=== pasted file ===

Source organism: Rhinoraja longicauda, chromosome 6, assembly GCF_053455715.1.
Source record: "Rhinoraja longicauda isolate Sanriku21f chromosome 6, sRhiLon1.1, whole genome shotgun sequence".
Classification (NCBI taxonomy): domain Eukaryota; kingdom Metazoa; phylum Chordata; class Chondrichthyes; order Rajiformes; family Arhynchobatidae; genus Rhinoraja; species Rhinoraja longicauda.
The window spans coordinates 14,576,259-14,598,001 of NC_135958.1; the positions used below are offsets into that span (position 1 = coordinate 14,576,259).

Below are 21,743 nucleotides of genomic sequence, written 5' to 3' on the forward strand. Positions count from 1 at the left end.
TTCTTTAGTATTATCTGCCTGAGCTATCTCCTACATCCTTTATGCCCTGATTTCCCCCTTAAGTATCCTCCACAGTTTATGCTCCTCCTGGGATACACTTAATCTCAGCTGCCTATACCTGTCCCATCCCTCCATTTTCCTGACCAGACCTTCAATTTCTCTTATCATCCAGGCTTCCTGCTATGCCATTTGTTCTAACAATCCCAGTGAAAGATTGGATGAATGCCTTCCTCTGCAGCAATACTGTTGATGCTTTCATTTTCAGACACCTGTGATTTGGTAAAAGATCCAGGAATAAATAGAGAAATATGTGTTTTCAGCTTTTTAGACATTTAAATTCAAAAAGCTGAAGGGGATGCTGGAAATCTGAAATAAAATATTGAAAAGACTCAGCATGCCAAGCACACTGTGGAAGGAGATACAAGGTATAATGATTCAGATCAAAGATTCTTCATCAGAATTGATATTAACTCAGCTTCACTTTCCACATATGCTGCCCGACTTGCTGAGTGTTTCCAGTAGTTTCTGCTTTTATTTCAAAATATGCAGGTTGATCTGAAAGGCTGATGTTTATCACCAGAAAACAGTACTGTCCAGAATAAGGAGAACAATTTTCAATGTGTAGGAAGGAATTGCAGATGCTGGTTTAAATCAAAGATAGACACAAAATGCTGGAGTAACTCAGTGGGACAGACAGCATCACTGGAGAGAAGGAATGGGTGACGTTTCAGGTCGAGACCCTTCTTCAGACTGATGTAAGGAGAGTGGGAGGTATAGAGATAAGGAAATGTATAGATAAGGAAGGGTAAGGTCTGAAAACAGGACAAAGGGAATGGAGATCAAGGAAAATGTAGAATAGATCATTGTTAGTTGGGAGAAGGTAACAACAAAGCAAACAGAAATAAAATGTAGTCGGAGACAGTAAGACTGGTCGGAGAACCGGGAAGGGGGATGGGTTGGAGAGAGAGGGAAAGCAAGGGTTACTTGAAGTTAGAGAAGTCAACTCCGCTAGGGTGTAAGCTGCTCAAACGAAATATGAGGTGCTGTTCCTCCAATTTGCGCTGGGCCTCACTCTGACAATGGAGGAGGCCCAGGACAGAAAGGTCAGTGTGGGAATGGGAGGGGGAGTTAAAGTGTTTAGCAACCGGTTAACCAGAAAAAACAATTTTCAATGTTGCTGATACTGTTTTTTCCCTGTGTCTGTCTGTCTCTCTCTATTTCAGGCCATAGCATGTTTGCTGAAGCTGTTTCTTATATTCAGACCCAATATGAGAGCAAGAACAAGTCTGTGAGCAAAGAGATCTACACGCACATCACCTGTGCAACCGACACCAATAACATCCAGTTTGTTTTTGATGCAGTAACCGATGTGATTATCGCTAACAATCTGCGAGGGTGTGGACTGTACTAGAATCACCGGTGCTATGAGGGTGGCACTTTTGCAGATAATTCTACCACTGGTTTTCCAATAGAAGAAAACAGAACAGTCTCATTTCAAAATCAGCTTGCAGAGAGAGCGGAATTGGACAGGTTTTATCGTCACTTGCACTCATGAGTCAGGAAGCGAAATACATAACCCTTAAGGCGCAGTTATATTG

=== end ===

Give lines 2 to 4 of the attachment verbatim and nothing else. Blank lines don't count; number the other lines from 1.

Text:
Source record: "Rhinoraja longicauda isolate Sanriku21f chromosome 6, sRhiLon1.1, whole genome shotgun sequence".
Classification (NCBI taxonomy): domain Eukaryota; kingdom Metazoa; phylum Chordata; class Chondrichthyes; order Rajiformes; family Arhynchobatidae; genus Rhinoraja; species Rhinoraja longicauda.
The window spans coordinates 14,576,259-14,598,001 of NC_135958.1; the positions used below are offsets into that span (position 1 = coordinate 14,576,259).